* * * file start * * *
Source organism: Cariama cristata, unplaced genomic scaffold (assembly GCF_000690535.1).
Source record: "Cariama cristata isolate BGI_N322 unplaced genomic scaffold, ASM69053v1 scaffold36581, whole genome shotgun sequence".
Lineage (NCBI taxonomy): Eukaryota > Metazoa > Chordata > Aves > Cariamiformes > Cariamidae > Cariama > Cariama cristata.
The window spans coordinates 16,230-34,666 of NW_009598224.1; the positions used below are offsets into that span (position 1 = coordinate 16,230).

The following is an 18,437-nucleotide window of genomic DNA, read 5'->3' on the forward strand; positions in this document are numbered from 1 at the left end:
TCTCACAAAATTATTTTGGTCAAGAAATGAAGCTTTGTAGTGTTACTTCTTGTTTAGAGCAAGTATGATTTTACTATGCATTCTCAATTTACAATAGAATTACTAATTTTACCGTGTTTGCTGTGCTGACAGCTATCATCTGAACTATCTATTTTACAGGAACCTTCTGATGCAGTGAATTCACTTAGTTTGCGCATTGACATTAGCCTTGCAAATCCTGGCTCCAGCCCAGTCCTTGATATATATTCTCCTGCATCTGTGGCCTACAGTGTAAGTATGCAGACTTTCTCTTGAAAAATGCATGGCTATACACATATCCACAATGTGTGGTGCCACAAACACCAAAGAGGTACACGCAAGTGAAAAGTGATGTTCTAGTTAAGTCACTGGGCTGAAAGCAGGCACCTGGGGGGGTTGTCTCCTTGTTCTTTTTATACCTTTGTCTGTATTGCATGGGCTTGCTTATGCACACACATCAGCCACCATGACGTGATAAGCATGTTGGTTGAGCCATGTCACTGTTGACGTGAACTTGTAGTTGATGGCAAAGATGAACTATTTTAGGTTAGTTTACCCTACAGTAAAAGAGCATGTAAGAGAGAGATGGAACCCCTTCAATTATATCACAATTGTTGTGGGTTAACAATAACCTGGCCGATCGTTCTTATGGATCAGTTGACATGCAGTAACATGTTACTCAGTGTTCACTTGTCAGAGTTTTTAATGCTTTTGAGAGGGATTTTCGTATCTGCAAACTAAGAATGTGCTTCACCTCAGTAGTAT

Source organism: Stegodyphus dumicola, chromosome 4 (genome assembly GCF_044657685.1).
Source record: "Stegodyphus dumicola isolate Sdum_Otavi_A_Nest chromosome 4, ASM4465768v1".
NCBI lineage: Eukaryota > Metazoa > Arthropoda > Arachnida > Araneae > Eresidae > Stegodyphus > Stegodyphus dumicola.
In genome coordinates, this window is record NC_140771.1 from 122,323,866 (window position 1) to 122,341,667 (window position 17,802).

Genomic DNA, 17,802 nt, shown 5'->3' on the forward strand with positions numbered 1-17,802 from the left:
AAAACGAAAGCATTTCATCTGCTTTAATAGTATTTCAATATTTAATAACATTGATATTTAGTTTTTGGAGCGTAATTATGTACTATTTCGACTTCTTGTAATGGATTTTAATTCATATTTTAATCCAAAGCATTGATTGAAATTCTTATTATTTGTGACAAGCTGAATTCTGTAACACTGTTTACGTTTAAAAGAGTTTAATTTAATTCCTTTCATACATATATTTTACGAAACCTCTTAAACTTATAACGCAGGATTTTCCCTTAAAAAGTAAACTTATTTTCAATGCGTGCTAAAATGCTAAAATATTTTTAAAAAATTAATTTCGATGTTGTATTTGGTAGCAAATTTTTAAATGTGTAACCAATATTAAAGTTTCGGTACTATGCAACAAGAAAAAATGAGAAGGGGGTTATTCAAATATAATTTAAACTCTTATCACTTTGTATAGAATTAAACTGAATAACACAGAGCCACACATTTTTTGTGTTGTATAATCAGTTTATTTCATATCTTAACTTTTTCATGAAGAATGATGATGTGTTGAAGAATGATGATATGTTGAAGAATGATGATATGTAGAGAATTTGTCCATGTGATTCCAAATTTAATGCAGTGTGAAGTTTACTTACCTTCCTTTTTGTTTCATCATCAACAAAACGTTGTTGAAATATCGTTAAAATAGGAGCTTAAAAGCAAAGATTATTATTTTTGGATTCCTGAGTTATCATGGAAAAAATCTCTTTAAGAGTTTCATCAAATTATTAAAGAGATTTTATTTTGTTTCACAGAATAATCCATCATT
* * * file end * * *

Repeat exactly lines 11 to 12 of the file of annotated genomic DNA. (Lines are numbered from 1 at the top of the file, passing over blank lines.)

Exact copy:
Genomic DNA, 17,802 nt, shown 5'->3' on the forward strand with positions numbered 1-17,802 from the left:
AAAACGAAAGCATTTCATCTGCTTTAATAGTATTTCAATATTTAATAACATTGATATTTAGTTTTTGGAGCGTAATTATGTACTATTTCGACTTCTTGTAATGGATTTTAATTCATATTTTAATCCAAAGCATTGATTGAAATTCTTATTATTTGTGACAAGCTGAATTCTGTAACACTGTTTACGTTTAAAAGAGTTTAATTTAATTCCTTTCATACATATATTTTACGAAACCTCTTAAACTTATAACGCAGGATTTTCCCTTAAAAAGTAAACTTATTTTCAATGCGTGCTAAAATGCTAAAATATTTTTAAAAAATTAATTTCGATGTTGTATTTGGTAGCAAATTTTTAAATGTGTAACCAATATTAAAGTTTCGGTACTATGCAACAAGAAAAAATGAGAAGGGGGTTATTCAAATATAATTTAAACTCTTATCACTTTGTATAGAATTAAACTGAATAACACAGAGCCACACATTTTTTGTGTTGTATAATCAGTTTATTTCATATCTTAACTTTTTCATGAAGAATGATGATGTGTTGAAGAATGATGATATGTTGAAGAATGATGATATGTAGAGAATTTGTCCATGTGATTCCAAATTTAATGCAGTGTGAAGTTTACTTACCTTCCTTTTTGTTTCATCATCAACAAAACGTTGTTGAAATATCGTTAAAATAGGAGCTTAAAAGCAAAGATTATTATTTTTGGATTCCTGAGTTATCATGGAAAAAATCTCTTTAAGAGTTTCATCAAATTATTAAAGAGATTTTATTTTGTTTCACAGAATAATCCATCATT